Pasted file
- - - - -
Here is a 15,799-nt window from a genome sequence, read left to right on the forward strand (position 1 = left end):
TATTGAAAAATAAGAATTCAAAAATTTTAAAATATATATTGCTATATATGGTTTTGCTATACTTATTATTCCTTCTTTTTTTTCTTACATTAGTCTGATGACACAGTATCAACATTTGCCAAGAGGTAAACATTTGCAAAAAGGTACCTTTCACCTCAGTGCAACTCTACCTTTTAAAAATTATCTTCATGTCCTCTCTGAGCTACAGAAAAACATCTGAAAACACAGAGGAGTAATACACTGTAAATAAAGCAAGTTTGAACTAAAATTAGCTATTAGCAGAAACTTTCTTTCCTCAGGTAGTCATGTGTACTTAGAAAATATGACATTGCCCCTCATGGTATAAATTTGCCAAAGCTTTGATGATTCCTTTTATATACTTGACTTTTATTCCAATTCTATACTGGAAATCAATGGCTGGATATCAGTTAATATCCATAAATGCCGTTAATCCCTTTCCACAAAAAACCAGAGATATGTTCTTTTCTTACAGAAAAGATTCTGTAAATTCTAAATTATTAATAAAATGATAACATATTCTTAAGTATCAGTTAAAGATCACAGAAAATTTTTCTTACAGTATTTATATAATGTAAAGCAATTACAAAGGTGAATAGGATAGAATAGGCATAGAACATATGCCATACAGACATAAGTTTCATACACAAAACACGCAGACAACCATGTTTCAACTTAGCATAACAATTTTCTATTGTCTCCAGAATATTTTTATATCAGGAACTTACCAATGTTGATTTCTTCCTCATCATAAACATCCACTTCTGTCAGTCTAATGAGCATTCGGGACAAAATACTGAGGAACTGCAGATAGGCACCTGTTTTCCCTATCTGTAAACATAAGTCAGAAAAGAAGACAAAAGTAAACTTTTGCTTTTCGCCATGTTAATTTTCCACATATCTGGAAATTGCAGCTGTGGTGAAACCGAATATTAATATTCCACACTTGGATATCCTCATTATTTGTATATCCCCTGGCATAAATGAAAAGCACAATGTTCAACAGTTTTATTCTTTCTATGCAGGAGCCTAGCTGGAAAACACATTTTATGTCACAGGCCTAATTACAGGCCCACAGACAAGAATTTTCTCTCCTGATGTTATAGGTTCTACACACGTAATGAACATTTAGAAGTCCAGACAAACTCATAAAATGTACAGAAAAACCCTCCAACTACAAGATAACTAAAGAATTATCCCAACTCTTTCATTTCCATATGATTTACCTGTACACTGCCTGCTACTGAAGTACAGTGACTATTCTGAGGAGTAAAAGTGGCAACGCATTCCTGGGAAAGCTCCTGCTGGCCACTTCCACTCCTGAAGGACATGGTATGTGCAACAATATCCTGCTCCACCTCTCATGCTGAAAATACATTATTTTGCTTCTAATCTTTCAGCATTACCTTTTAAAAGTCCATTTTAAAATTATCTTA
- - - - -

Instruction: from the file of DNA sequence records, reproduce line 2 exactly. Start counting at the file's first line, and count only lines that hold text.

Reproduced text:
TATTGAAAAATAAGAATTCAAAAATTTTAAAATATATATTGCTATATATGGTTTTGCTATACTTATTATTCCTTCTTTTTTTTCTTACATTAGTCTGATGACACAGTATCAACATTTGCCAAGAGGTAAACATTTGCAAAAAGGTACCTTTCACCTCAGTGCAACTCTACCTTTTAAAAATTATCTTCATGTCCTCTCTGAGCTACAGAAAAACATCTGAAAACACAGAGGAGTAATACACTGTAAATAAAGCAAGTTTGAACTAAAATTAGCTATTAGCAGAAACTTTCTTTCCTCAGGTAGTCATGTGTACTTAGAAAATATGACATTGCCCCTCATGGTATAAATTTGCCAAAGCTTTGATGATTCCTTTTATATACTTGACTTTTATTCCAATTCTATACTGGAAATCAATGGCTGGATATCAGTTAATATCCATAAATGCCGTTAATCCCTTTCCACAAAAAACCAGAGATATGTTCTTTTCTTACAGAAAAGATTCTGTAAATTCTAAATTATTAATAAAATGATAACATATTCTTAAGTATCAGTTAAAGATCACAGAAAATTTTTCTTACAGTATTTATATAATGTAAAGCAATTACAAAGGTGAATAGGATAGAATAGGCATAGAACATATGCCATACAGACATAAGTTTCATACACAAAACACGCAGACAACCATGTTTCAACTTAGCATAACAATTTTCTATTGTCTCCAGAATATTTTTATATCAGGAACTTACCAATGTTGATTTCTTCCTCATCATAAACATCCACTTCTGTCAGTCTAATGAGCATTCGGGACAAAATACTGAGGAACTGCAGATAGGCACCTGTTTTCCCTATCTGTAAACATAAGTCAGAAAAGAAGACAAAAGTAAACTTTTGCTTTTCGCCATGTTAATTTTCCACATATCTGGAAATTGCAGCTGTGGTGAAACCGAATATTAATATTCCACACTTGGATATCCTCATTATTTGTATATCCCCTGGCATAAATGAAAAGCACAATGTTCAACAGTTTTATTCTTTCTATGCAGGAGCCTAGCTGGAAAACACATTTTATGTCACAGGCCTAATTACAGGCCCACAGACAAGAATTTTCTCTCCTGATGTTATAGGTTCTACACACGTAATGAACATTTAGAAGTCCAGACAAACTCATAAAATGTACAGAAAAACCCTCCAACTACAAGATAACTAAAGAATTATCCCAACTCTTTCATTTCCATATGATTTACCTGTACACTGCCTGCTACTGAAGTACAGTGACTATTCTGAGGAGTAAAAGTGGCAACGCATTCCTGGGAAAGCTCCTGCTGGCCACTTCCACTCCTGAAGGACATGGTATGTGCAACAATATCCTGCTCCACCTCTCATGCTGAAAATACATTATTTTGCTTCTAATCTTTCAGCATTACCTTTTAAAAGTCCATTTTAAAATTATCTTA